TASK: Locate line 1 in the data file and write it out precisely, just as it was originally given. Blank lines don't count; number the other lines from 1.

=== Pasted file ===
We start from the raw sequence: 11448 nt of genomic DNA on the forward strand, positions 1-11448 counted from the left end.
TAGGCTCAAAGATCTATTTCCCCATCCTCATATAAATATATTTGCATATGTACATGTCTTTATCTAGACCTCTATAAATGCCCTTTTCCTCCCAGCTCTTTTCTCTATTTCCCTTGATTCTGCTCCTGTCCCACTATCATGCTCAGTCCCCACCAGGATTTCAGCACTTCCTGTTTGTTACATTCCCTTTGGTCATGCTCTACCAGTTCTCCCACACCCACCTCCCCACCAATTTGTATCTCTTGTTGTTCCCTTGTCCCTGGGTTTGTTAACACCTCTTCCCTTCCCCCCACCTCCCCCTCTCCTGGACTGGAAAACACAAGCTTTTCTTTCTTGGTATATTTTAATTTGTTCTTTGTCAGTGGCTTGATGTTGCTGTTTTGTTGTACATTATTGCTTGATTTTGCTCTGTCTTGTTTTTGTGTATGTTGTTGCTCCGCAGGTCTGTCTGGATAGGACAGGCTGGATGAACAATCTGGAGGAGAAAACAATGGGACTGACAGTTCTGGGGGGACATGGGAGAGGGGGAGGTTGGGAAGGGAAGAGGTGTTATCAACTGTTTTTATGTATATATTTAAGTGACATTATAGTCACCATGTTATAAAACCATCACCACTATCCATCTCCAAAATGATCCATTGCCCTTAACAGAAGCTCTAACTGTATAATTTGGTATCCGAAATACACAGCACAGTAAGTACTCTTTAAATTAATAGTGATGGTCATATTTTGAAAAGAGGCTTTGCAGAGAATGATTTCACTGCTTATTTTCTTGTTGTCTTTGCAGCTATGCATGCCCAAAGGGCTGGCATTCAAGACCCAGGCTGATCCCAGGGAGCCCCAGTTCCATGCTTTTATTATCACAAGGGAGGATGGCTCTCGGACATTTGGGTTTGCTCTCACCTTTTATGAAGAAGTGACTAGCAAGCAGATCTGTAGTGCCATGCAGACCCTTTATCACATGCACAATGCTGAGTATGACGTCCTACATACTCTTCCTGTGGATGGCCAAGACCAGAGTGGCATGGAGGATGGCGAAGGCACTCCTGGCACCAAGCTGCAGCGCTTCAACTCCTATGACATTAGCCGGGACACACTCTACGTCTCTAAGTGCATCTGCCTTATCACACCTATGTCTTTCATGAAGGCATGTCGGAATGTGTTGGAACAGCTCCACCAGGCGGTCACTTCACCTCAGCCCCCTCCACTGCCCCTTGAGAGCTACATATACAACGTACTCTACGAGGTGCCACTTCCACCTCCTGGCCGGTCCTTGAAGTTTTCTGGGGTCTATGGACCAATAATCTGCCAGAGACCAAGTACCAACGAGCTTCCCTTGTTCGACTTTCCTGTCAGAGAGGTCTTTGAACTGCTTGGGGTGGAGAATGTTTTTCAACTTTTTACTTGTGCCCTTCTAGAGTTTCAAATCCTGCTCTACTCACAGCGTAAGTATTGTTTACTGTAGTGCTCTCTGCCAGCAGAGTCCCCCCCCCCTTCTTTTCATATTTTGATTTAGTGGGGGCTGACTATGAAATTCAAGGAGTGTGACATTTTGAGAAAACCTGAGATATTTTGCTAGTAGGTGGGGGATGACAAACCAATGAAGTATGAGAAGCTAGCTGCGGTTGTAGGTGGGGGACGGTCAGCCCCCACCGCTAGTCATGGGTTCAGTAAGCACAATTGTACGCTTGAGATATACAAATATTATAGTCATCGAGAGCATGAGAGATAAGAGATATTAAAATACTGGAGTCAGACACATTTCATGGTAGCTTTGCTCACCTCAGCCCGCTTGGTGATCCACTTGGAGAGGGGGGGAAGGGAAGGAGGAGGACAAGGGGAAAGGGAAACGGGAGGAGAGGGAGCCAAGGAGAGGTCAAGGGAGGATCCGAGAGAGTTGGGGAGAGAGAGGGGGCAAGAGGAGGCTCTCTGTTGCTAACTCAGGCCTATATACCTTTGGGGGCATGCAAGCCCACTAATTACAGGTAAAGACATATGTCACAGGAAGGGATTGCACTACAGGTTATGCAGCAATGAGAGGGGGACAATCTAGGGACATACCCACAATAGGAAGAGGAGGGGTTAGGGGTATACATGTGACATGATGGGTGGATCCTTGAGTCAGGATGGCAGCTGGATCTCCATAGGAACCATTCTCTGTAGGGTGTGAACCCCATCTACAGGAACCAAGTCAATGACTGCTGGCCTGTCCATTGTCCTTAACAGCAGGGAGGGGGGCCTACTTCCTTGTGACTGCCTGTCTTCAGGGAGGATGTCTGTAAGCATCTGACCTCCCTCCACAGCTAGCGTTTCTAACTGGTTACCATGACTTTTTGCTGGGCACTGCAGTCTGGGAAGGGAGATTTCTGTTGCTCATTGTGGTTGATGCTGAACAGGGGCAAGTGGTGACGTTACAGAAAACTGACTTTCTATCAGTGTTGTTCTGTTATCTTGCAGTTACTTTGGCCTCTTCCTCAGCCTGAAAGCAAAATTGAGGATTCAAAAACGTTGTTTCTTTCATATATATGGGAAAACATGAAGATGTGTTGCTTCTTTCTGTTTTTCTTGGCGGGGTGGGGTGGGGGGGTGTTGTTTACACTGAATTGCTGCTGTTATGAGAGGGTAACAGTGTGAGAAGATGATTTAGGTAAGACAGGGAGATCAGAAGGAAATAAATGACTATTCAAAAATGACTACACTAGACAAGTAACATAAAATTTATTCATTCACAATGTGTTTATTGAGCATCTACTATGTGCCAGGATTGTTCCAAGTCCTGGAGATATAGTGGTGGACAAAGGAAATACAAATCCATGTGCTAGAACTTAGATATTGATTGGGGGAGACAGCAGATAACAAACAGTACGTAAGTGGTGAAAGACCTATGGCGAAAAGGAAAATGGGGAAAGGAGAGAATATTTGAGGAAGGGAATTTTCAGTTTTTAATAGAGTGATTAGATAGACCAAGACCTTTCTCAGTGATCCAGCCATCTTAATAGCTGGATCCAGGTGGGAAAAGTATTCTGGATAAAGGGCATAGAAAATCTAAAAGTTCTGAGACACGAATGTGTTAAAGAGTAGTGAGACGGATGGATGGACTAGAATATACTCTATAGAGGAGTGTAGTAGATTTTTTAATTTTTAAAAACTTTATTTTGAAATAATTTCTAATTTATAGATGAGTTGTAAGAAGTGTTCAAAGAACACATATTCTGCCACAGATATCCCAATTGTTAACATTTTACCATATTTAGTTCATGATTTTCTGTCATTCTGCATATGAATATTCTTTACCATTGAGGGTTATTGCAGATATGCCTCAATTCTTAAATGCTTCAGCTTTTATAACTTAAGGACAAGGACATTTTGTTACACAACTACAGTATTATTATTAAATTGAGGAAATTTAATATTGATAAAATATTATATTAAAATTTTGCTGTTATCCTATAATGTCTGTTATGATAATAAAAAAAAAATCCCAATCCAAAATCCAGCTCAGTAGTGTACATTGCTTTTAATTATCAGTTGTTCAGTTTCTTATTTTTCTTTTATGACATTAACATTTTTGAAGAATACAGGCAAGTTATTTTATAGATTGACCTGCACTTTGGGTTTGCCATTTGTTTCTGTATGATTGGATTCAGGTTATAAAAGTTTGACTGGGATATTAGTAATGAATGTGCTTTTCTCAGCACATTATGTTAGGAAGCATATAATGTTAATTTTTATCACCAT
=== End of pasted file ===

We start from the raw sequence: 11448 nt of genomic DNA on the forward strand, positions 1-11448 counted from the left end.